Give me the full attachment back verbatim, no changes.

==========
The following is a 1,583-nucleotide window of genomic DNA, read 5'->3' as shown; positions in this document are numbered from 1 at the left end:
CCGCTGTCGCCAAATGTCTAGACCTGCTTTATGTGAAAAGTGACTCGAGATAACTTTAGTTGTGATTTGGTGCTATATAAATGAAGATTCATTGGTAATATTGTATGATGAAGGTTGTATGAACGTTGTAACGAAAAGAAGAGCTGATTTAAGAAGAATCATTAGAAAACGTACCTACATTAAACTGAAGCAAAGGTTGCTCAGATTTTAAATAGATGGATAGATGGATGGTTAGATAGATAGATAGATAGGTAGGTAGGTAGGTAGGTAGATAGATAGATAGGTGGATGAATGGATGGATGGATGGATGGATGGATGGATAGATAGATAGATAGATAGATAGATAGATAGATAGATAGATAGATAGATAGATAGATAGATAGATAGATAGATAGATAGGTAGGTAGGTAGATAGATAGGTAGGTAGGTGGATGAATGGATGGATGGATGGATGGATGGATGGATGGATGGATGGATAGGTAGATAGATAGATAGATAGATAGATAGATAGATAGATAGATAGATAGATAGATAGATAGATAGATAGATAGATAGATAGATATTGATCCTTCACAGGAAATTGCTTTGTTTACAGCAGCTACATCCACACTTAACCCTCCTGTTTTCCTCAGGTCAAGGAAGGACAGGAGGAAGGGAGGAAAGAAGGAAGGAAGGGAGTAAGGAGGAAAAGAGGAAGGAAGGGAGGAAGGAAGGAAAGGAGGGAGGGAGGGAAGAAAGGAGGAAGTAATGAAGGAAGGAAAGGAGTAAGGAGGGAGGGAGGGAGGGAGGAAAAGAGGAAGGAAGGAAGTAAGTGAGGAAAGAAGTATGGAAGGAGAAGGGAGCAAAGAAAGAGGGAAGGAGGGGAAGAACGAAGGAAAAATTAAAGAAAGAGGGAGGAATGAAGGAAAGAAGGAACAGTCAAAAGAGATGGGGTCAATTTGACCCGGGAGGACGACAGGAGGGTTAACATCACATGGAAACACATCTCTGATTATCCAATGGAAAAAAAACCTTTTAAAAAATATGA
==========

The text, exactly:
The following is a 1,583-nucleotide window of genomic DNA, read 5'->3' as shown; positions in this document are numbered from 1 at the left end:
CCGCTGTCGCCAAATGTCTAGACCTGCTTTATGTGAAAAGTGACTCGAGATAACTTTAGTTGTGATTTGGTGCTATATAAATGAAGATTCATTGGTAATATTGTATGATGAAGGTTGTATGAACGTTGTAACGAAAAGAAGAGCTGATTTAAGAAGAATCATTAGAAAACGTACCTACATTAAACTGAAGCAAAGGTTGCTCAGATTTTAAATAGATGGATAGATGGATGGTTAGATAGATAGATAGATAGGTAGGTAGGTAGGTAGGTAGATAGATAGATAGGTGGATGAATGGATGGATGGATGGATGGATGGATGGATAGATAGATAGATAGATAGATAGATAGATAGATAGATAGATAGATAGATAGATAGATAGATAGATAGATAGATAGATAGGTAGGTAGGTAGATAGATAGGTAGGTAGGTGGATGAATGGATGGATGGATGGATGGATGGATGGATGGATGGATGGATAGGTAGATAGATAGATAGATAGATAGATAGATAGATAGATAGATAGATAGATAGATAGATAGATAGATAGATAGATAGATAGATATTGATCCTTCACAGGAAATTGCTTTGTTTACAGCAGCTACATCCACACTTAACCCTCCTGTTTTCCTCAGGTCAAGGAAGGACAGGAGGAAGGGAGGAAAGAAGGAAGGAAGGGAGTAAGGAGGAAAAGAGGAAGGAAGGGAGGAAGGAAGGAAAGGAGGGAGGGAGGGAAGAAAGGAGGAAGTAATGAAGGAAGGAAAGGAGTAAGGAGGGAGGGAGGGAGGGAGGAAAAGAGGAAGGAAGGAAGTAAGTGAGGAAAGAAGTATGGAAGGAGAAGGGAGCAAAGAAAGAGGGAAGGAGGGGAAGAACGAAGGAAAAATTAAAGAAAGAGGGAGGAATGAAGGAAAGAAGGAACAGTCAAAAGAGATGGGGTCAATTTGACCCGGGAGGACGACAGGAGGGTTAACATCACATGGAAACACATCTCTGATTATCCAATGGAAAAAAAACCTTTTAAAAAATATGA